By Heather Hogeland & Kim Grimm
We have a truly magnificent Interstate Highway System here in America that connects states to one another almost seamlessly today. It hasn’t always been so, in fact we remember when we began driving big trucks there were a lot of unfinished roads all across the country. It is a very intricate system, like a circulatory system (that’s why they call them arteries) of roads, highways, bridges, and tunnels. There are a few basic tools you may already be using, but if you don’t know them, there’s no time like the present to learn them.
When our Interstate System was developed, the engineers and their counterparts came up with some rules that are still being used to this day. East/West interstates are numbered with even numbers, Southern mostly being smaller numbers working their way bigger as they go North (the idea originally was to avoid conflict with the numbered US Highways already in use, but in reverse). The North/South interstates are numbered with odd numbers, low to high, from West Coast to East Coast. This system makes it simple to locate any interstate, anywhere in the country, on any map at any time. (This is why, in ALMOST every state, mile markers are numbered West to East and North to South as well.)
Once a road is determined to become a part of the Interstate System and the funding for that road is approved, it is assigned a number. That number is based on what type of relationship the new road has to the existing highway. If the new road is going to branch off the existing road and not rejoin it, it’s called a “spur”. If it leaves the main interstate, but will rejoin it at another point further down the road, it’s called a “loop”. A spur will be numbered with an odd number attached to the main interstate number and a loop will be numbered with an even number. This is important to know because if you find yourself in an unfamiliar place, lost and wondering whether or not you’ll be able to get back onto the main interstate from where you are, this knowledge can help you figure it out.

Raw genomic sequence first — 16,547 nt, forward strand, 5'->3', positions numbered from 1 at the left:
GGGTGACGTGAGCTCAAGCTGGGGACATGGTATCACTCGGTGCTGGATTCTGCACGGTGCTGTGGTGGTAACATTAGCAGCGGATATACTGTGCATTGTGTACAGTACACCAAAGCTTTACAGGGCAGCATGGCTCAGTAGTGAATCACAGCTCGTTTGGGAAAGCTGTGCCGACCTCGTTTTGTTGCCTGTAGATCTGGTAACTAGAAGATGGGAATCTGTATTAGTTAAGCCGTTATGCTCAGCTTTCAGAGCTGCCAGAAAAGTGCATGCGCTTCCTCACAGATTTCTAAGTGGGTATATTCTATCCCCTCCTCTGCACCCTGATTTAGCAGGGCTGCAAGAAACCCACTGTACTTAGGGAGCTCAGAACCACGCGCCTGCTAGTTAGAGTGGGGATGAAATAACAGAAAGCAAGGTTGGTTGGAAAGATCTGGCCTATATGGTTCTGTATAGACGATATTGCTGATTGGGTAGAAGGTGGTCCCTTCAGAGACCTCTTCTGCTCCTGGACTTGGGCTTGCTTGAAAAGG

A good example of this is in southern California where I-10 runs East and West through Los Angeles area. Some time ago, the federal government agreed to include the 7, 11, & 210 local freeways in the Interstate System so they changed their designations to the I-710, the I-110 & the I-210. Both the I-710 & the I-110 are spurs, they leave the I-10 and head South but the I-210 leaves I-10 at the base of the grapevine and runs along the foothills all the way to Redlands where it rejoins I-10. If you are on the I-210 and want to get out of town just continue heading East, eventually you will rejoin I-10 on the other side of all the traffic! This is also good information to keep in mind anytime you are in a new location and need to travel off the main highway. Remember, if you are on a spur you’ll probably need to make plans to retrace your steps to get back onto the major interstate when you’re all finished with your load that day. I can’t tell you how many times just knowing this has helped me during my 40 year career!
Another useful tip we can share with you about signs on interstates, is to pay attention to the placement of the exit number, is it on the right side or the left? Depending on the answer, this will tell you which side your exit will be on, right or left side.
We understand that many of you use a GPS these days, heck we do too. But, we thought you might want to know these facts just in case you are in a situation where you need to revert back to using an atlas.
Heather Hogeland and Kim Grimm are CDL holders and longtime friends with a combined 75 years and 7 million miles of driving experience. Both are writers and have a love for everything trucking, as well as, furry, four-legged friends. Kim is currently a full-time owner-operator and part-time writer. Heather writes for various trucking publications and enjoys traveling with her husband Roger.